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Posté le: Mer 18 Fév - 08:15 (2015) Sujet du message: the Earth’s strongest substance
Scientists discover the Earth’s strongest substance — in a snail’s tooth
Humble superhero... The limpet aquatic snail has teeth stronger than any other known natural substance. Source: ThinkStock Source: ThinkStock
WHAT’S the strongest natural material known to man? Spider webs? Diamonds? Geckos’ toes? Nope. You’ll never guess what it is.
It’s a limpet’s tooth. Researchers from the University of Portsmouth have found that the aquatic ‘snails’ have teeth with a crystalline structure so strong it should be copied to improve our cars, aircraft, boats and space craft. “Until now we thought that spider silk was the strongest biological material because of its super-strength and potential applications in everything from bulletproof vests to computer electronics,” Professor Asa Barber says in a statement released overnight.
Unrelenting grip ... A scanning electron microscope image of limpet’s teeth. Source: University of Portsmouth Source: Supplied
“But now we have discovered that limpet teeth exhibit a strength that is potentially higher.” The secret appears to be in a mineral substance known as goethite. This crystal forms in the limpet as it grows, enabling the conical-shelled critter to strip algae from rocks. “Limpets need high strength teeth to rasp over rock surfaces and remove algae for feeding when the tide is in,” Professor Barber says. To achieve this, the diminutive sea snail has developed teeth with a near perfect crystalline structure. “We discovered that the fibres of goethite are just the right size to make up a resilient composite structure,” Professor Barbers says. By that he means the toughest substance yet found. Now we know about it, the fibrous tangle inside the teeth can likely be artificially reproduced. The results of his study have been published in the Royal Society journal Interface It took a complex and very new process to measure the limpet tooth’s strength: Breaking it.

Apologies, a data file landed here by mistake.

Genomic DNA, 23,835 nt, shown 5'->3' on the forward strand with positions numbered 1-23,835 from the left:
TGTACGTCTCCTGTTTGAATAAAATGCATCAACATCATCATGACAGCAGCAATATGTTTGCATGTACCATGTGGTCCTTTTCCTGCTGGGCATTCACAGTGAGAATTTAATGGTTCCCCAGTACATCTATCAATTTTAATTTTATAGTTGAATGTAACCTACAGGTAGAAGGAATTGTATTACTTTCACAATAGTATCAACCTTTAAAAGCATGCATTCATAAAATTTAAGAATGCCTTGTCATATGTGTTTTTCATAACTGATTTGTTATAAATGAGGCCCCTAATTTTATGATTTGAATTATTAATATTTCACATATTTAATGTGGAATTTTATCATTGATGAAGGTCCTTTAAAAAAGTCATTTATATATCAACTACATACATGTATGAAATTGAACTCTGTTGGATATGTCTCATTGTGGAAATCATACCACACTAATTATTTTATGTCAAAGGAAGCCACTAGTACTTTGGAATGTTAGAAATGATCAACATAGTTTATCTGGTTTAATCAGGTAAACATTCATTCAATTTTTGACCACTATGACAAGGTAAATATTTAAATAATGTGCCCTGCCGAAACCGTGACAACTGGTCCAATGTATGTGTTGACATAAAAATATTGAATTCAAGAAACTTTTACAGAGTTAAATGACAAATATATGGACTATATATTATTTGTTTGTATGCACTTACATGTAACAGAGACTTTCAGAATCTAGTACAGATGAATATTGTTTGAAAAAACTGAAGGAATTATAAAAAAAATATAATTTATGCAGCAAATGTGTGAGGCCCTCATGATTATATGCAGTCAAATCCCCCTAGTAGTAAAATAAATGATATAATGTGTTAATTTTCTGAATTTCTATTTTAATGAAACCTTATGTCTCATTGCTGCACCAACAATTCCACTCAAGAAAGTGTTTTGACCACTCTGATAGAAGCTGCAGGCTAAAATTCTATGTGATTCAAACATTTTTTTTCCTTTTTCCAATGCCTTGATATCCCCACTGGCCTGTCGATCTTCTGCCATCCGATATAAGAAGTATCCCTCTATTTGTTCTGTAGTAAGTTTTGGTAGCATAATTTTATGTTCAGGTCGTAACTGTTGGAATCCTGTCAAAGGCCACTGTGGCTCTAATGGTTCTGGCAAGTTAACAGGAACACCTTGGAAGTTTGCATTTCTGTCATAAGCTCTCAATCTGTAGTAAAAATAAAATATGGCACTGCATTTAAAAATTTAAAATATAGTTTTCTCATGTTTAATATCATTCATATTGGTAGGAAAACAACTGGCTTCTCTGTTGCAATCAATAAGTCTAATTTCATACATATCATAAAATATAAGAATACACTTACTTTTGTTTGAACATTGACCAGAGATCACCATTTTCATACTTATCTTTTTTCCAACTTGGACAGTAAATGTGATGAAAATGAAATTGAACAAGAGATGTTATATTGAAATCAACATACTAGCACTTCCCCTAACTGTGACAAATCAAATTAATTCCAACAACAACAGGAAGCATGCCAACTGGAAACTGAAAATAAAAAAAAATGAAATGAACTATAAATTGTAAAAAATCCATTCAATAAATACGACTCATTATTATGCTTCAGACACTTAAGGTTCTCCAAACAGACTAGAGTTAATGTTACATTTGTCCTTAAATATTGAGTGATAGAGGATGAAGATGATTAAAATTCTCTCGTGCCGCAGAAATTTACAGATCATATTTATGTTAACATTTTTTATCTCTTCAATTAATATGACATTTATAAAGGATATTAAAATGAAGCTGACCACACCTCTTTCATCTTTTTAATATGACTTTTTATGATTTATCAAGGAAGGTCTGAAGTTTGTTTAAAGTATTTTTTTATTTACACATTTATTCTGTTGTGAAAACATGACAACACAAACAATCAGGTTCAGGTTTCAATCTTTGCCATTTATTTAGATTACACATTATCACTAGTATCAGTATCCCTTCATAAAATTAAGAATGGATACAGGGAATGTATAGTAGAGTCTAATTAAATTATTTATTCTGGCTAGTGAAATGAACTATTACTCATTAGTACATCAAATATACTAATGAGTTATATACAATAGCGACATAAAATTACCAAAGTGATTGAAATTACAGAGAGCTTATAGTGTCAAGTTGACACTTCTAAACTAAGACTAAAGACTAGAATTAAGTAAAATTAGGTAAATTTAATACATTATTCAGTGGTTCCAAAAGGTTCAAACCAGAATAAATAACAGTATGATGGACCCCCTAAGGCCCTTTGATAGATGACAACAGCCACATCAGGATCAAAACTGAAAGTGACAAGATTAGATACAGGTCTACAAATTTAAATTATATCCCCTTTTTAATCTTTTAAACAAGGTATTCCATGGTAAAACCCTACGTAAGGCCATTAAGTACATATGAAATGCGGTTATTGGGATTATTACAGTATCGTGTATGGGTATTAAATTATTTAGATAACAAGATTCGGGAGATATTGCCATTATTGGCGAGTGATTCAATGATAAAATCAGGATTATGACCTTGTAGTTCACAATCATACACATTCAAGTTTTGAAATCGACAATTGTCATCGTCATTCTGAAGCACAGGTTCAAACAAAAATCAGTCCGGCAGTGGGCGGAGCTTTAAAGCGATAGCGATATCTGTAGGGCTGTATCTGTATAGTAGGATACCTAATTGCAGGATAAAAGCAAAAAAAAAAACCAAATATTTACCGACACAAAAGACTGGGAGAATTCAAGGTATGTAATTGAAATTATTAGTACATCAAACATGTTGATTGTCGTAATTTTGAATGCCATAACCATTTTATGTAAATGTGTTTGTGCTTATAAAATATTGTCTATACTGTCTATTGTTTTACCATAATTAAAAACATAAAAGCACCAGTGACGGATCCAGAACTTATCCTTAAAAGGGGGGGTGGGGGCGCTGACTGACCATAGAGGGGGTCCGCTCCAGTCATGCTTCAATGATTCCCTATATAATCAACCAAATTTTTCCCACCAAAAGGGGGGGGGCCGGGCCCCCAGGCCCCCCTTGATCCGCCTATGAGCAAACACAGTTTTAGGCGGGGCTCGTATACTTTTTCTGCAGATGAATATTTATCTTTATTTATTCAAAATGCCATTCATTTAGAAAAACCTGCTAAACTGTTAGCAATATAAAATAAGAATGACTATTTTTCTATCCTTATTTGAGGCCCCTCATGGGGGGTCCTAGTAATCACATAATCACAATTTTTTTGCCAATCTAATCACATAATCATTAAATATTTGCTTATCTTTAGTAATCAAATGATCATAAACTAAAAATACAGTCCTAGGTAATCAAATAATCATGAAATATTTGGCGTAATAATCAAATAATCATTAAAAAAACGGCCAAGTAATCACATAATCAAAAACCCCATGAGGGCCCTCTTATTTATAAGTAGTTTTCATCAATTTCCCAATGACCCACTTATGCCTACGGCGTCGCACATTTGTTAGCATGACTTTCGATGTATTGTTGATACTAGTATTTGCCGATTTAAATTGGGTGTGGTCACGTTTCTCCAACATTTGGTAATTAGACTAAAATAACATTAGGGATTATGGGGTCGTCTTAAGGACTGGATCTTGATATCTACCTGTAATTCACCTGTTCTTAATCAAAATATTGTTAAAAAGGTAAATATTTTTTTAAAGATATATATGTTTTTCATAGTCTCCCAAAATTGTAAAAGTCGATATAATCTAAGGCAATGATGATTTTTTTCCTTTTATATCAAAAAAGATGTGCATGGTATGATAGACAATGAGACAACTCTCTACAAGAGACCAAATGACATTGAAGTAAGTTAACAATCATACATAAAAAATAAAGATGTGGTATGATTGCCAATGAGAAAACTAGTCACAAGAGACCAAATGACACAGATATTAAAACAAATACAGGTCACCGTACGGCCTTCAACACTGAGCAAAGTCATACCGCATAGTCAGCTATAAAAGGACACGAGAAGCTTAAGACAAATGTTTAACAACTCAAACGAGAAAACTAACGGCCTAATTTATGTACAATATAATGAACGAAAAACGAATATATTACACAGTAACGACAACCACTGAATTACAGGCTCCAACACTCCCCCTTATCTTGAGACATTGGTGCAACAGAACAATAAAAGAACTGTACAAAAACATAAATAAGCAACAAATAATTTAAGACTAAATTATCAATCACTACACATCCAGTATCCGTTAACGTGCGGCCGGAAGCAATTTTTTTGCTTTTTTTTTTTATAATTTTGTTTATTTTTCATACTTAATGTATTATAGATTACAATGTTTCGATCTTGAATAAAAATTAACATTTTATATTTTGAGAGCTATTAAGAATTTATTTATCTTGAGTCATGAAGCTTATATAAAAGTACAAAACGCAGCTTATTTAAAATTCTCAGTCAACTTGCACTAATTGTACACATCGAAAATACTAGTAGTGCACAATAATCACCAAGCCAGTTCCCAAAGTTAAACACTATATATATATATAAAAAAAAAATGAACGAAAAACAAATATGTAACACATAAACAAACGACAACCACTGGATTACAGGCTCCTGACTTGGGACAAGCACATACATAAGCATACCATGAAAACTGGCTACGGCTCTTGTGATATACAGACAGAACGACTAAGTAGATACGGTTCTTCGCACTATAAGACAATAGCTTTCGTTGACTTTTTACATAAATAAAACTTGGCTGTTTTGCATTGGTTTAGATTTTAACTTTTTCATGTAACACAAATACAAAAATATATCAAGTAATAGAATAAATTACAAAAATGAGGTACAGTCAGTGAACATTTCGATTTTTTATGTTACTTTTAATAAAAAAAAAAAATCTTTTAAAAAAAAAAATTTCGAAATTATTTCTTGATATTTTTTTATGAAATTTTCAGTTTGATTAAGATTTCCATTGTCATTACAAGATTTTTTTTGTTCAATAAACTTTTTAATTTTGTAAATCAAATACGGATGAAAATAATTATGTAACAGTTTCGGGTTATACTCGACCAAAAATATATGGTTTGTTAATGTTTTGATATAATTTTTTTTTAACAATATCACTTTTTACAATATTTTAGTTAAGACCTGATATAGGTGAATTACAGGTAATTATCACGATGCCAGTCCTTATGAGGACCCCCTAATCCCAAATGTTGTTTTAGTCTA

Up close and personal ... A scanning electron microscope image of a row of limpet teeth. Source: University of Portsmouth Source: Supplied
But that’s not easy to do when the tooth is so tiny — at least 100 times thinner than a human hair. “The whole tooth is slightly less than a millimetre long but is curved, so the strength is dependent on both the shape of the tooth and the material,” he said. So a tiny nick had to be taken out of one side to weaken the structure enough for it to crack. The results of his team’s investigations were surprising. “Generally a big structure has lots of flaws and can break more easily than a smaller structure, which has fewer flaws and is stronger,” he says. “The problem is that most structures have to be fairly big so they’re weaker than we would like. “Limpet teeth break this rule as their strength is the same no matter what the size.” _________________ Il n’y a point de génie sans un grain de folie